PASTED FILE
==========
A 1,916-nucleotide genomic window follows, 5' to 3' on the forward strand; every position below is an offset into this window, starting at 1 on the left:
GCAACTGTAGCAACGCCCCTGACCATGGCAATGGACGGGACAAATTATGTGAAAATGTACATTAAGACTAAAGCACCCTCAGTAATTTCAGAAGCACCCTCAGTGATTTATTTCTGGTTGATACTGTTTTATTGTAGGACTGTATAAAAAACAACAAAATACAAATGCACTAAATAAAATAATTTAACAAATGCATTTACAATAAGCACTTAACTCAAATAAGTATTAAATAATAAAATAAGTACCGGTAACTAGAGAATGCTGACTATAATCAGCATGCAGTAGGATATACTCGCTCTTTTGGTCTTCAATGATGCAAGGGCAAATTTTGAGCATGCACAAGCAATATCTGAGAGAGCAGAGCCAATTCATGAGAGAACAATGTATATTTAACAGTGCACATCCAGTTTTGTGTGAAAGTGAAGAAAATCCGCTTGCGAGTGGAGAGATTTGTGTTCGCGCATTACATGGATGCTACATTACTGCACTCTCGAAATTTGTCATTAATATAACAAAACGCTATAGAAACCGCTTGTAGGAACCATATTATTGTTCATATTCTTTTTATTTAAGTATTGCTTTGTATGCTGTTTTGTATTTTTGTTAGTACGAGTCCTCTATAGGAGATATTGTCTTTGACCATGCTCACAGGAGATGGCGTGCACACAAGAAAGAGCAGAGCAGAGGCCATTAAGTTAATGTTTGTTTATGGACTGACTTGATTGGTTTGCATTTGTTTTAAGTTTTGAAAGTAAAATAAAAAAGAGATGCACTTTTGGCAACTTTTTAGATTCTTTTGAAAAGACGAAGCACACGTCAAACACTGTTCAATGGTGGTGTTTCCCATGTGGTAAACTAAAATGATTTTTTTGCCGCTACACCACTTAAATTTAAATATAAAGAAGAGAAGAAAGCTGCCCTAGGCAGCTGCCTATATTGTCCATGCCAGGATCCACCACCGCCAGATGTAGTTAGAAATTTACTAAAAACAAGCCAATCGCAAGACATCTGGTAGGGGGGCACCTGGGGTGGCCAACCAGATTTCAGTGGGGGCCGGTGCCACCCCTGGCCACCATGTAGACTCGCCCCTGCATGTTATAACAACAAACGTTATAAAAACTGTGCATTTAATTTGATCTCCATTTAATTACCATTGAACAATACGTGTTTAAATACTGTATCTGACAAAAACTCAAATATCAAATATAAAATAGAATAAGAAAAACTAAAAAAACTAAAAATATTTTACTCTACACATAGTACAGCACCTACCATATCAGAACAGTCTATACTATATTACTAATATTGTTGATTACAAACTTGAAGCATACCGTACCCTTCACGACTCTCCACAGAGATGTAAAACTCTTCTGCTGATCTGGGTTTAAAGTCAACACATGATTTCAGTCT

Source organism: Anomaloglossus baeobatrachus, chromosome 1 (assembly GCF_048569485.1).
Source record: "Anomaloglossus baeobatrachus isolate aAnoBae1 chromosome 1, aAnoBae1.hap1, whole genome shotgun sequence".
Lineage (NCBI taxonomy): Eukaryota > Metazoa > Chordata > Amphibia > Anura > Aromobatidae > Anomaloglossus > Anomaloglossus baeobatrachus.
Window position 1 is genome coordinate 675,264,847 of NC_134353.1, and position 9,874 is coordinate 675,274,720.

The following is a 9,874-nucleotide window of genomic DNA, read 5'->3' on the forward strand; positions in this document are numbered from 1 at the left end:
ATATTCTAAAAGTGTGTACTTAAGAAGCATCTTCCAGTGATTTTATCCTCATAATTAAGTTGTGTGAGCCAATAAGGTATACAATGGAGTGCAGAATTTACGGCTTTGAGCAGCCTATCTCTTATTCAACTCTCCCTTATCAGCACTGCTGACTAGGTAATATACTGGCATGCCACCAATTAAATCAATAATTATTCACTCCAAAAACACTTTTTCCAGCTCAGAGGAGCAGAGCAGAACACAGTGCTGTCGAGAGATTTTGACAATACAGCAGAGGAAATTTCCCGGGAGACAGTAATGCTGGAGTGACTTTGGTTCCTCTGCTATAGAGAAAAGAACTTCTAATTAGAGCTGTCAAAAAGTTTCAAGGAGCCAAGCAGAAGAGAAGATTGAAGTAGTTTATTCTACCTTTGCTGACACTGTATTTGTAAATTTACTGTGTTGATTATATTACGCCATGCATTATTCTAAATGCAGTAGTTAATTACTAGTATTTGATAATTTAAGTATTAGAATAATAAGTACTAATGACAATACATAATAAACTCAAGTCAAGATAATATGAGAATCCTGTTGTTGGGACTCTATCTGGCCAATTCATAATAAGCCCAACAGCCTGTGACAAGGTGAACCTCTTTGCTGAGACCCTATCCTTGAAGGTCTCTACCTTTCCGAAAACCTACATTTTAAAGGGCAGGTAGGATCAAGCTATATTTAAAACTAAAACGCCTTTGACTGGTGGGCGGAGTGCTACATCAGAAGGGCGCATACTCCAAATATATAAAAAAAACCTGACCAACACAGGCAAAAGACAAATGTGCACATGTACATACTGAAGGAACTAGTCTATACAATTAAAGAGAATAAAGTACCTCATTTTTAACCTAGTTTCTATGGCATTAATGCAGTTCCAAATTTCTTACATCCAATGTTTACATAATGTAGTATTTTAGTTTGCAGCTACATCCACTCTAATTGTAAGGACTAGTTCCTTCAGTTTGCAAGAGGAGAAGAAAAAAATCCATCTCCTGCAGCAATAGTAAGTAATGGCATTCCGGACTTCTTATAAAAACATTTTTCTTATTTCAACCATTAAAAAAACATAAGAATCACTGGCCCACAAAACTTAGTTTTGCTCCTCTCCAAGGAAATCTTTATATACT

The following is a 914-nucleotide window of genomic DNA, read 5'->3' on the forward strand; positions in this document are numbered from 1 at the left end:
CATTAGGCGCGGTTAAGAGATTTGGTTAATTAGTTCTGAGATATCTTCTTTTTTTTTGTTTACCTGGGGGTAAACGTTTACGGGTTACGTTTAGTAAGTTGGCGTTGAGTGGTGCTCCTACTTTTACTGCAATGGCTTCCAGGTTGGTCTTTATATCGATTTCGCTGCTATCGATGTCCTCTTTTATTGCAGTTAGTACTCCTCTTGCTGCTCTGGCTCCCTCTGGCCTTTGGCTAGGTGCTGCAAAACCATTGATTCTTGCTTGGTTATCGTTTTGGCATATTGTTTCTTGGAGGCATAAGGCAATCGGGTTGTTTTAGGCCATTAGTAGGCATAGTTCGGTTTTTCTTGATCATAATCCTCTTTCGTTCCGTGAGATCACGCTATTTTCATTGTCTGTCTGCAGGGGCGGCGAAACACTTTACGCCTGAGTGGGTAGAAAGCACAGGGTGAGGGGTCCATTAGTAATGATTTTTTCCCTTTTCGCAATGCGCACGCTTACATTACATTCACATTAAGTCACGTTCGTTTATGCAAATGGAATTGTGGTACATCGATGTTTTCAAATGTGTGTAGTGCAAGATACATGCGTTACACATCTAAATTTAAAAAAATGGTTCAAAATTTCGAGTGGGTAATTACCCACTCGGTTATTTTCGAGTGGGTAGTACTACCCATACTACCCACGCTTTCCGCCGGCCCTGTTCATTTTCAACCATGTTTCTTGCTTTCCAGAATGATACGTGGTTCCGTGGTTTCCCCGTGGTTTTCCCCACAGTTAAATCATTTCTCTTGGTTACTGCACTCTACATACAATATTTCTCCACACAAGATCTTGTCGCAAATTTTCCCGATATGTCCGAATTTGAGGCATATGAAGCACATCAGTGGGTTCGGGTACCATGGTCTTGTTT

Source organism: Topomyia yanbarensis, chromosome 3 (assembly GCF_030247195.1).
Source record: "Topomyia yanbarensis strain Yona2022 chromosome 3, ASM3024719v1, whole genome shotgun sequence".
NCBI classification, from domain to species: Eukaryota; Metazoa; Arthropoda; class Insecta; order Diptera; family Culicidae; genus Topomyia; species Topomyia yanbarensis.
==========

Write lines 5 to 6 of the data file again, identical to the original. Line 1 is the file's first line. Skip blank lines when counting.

Lineage (NCBI taxonomy): Eukaryota > Metazoa > Chordata > Amphibia > Anura > Aromobatidae > Anomaloglossus > Anomaloglossus baeobatrachus.
Window position 1 is genome coordinate 675,264,847 of NC_134353.1, and position 9,874 is coordinate 675,274,720.